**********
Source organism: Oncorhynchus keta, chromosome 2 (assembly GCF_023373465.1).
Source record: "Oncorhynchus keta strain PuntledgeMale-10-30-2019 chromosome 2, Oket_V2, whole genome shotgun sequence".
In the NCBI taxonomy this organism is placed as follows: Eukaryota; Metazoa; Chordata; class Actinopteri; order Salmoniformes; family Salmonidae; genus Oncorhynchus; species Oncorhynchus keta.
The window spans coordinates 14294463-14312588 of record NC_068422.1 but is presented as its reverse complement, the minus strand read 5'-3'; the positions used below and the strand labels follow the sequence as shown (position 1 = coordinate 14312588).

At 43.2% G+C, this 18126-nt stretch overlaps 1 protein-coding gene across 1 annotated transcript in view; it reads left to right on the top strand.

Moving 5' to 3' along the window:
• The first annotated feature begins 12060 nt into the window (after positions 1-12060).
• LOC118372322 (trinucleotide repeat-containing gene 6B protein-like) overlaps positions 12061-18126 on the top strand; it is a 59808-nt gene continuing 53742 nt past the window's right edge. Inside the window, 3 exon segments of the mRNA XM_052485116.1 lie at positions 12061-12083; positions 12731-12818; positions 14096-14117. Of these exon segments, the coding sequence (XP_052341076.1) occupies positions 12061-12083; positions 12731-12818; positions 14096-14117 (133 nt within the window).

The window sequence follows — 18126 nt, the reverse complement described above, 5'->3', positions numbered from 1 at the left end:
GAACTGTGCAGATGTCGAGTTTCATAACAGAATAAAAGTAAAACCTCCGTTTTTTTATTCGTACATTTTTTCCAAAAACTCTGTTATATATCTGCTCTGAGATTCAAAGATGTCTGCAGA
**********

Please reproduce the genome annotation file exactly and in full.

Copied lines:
Source organism: Oncorhynchus keta, chromosome 2 (assembly GCF_023373465.1).
Source record: "Oncorhynchus keta strain PuntledgeMale-10-30-2019 chromosome 2, Oket_V2, whole genome shotgun sequence".
In the NCBI taxonomy this organism is placed as follows: Eukaryota; Metazoa; Chordata; class Actinopteri; order Salmoniformes; family Salmonidae; genus Oncorhynchus; species Oncorhynchus keta.
The window spans coordinates 14294463-14312588 of record NC_068422.1 but is presented as its reverse complement, the minus strand read 5'-3'; the positions used below and the strand labels follow the sequence as shown (position 1 = coordinate 14312588).

At 43.2% G+C, this 18126-nt stretch overlaps 1 protein-coding gene across 1 annotated transcript in view; it reads left to right on the top strand.

Moving 5' to 3' along the window:
• The first annotated feature begins 12060 nt into the window (after positions 1-12060).
• LOC118372322 (trinucleotide repeat-containing gene 6B protein-like) overlaps positions 12061-18126 on the top strand; it is a 59808-nt gene continuing 53742 nt past the window's right edge. Inside the window, 3 exon segments of the mRNA XM_052485116.1 lie at positions 12061-12083; positions 12731-12818; positions 14096-14117. Of these exon segments, the coding sequence (XP_052341076.1) occupies positions 12061-12083; positions 12731-12818; positions 14096-14117 (133 nt within the window).

The window sequence follows — 18126 nt, the reverse complement described above, 5'->3', positions numbered from 1 at the left end:
GAACTGTGCAGATGTCGAGTTTCATAACAGAATAAAAGTAAAACCTCCGTTTTTTTATTCGTACATTTTTTCCAAAAACTCTGTTATATATCTGCTCTGAGATTCAAAGATGTCTGCAGA